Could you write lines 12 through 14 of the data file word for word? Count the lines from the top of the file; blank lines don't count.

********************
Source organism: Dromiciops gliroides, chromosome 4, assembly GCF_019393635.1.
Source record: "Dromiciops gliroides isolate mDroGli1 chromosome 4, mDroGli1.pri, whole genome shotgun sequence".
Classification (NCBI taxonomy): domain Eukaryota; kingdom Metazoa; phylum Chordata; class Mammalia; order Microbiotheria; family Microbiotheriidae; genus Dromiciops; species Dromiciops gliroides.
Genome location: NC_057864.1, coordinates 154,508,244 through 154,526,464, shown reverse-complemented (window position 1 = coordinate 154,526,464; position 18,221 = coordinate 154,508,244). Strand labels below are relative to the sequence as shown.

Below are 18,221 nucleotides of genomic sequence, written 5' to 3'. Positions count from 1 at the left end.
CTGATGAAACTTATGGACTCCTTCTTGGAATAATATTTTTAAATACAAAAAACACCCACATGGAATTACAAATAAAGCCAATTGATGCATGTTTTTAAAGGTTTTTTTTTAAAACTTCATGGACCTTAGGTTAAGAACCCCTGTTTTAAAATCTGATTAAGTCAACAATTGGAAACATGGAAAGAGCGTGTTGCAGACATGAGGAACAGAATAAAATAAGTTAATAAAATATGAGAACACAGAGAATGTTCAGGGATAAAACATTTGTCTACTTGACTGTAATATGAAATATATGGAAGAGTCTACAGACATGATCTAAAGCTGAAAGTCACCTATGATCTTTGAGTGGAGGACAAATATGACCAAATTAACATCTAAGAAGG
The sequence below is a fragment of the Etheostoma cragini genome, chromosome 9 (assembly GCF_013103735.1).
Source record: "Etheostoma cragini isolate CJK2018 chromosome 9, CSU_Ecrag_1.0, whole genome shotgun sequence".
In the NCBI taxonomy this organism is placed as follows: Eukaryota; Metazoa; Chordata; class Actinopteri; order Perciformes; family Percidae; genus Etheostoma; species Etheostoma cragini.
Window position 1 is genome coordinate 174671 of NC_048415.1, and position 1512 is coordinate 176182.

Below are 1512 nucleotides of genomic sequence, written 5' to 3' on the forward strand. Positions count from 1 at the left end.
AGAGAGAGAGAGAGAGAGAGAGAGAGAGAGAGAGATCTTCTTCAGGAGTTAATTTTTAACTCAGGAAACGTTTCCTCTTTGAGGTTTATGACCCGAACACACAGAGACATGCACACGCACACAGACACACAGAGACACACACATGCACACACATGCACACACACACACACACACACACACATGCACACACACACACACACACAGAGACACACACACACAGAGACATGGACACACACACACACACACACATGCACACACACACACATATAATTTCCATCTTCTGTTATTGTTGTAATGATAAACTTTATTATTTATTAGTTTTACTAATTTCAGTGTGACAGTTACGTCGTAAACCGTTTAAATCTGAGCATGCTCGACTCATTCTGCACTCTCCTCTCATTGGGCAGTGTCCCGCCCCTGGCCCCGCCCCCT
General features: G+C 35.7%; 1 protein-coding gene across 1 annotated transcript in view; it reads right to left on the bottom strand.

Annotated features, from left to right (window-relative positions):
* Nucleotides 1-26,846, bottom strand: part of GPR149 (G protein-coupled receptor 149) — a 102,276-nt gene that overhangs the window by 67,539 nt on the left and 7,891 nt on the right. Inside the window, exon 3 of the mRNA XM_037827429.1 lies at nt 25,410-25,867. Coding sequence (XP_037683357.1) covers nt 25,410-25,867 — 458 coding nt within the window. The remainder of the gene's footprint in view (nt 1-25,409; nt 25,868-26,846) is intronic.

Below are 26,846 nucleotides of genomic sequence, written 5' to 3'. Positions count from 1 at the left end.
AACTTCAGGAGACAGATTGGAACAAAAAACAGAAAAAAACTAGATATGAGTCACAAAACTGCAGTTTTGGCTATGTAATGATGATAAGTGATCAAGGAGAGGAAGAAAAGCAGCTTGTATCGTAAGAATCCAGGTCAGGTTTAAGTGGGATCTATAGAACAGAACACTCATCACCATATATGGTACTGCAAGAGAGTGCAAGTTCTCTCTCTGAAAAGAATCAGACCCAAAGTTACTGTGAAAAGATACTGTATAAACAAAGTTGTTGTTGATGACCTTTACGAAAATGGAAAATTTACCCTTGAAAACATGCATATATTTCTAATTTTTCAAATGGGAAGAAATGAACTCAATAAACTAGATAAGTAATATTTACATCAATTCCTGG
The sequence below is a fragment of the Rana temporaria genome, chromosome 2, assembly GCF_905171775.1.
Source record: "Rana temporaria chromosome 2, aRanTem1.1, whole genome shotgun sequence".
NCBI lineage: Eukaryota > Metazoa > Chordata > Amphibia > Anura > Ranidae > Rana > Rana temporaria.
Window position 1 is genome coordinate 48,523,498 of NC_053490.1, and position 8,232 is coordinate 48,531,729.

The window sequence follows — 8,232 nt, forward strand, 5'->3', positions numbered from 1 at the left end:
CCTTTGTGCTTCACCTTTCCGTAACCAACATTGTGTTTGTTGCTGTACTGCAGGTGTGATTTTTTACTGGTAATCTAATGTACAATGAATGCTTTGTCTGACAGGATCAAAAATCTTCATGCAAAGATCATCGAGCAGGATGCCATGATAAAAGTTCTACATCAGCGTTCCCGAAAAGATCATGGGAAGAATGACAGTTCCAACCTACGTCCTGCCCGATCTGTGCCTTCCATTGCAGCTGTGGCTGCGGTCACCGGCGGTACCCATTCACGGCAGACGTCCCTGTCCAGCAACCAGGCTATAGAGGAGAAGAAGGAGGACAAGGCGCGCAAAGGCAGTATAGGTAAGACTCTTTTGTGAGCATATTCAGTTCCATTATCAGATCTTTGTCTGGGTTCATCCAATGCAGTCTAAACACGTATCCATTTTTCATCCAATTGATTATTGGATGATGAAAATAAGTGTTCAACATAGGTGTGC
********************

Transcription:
AGAGAGAGAGAGAGAGAGAGAGAGAGAGAGAGAGATCTTCTTCAGGAGTTAATTTTTAACTCAGGAAACGTTTCCTCTTTGAGGTTTATGACCCGAACACACAGAGACATGCACACGCACACAGACACACAGAGACACACACATGCACACACATGCACACACACACACACACACACACACATGCACACACACACACACACACAGAGACACACACACACAGAGACATGGACACACACACACACACACACATGCACACACACACACATATAATTTCCATCTTCTGTTATTGTTGTAATGATAAACTTTATTATTTATTAGTTTTACTAATTTCAGTGTGACAGTTACGTCGTAAACCGTTTAAATCTGAGCATGCTCGACTCATTCTGCACTCTCCTCTCATTGGGCAGTGTCCCGCCCCTGGCCCCGCCCCCT
General features: G+C 35.7%; 1 protein-coding gene across 1 annotated transcript in view; it reads right to left on the bottom strand.

Annotated features, from left to right (window-relative positions):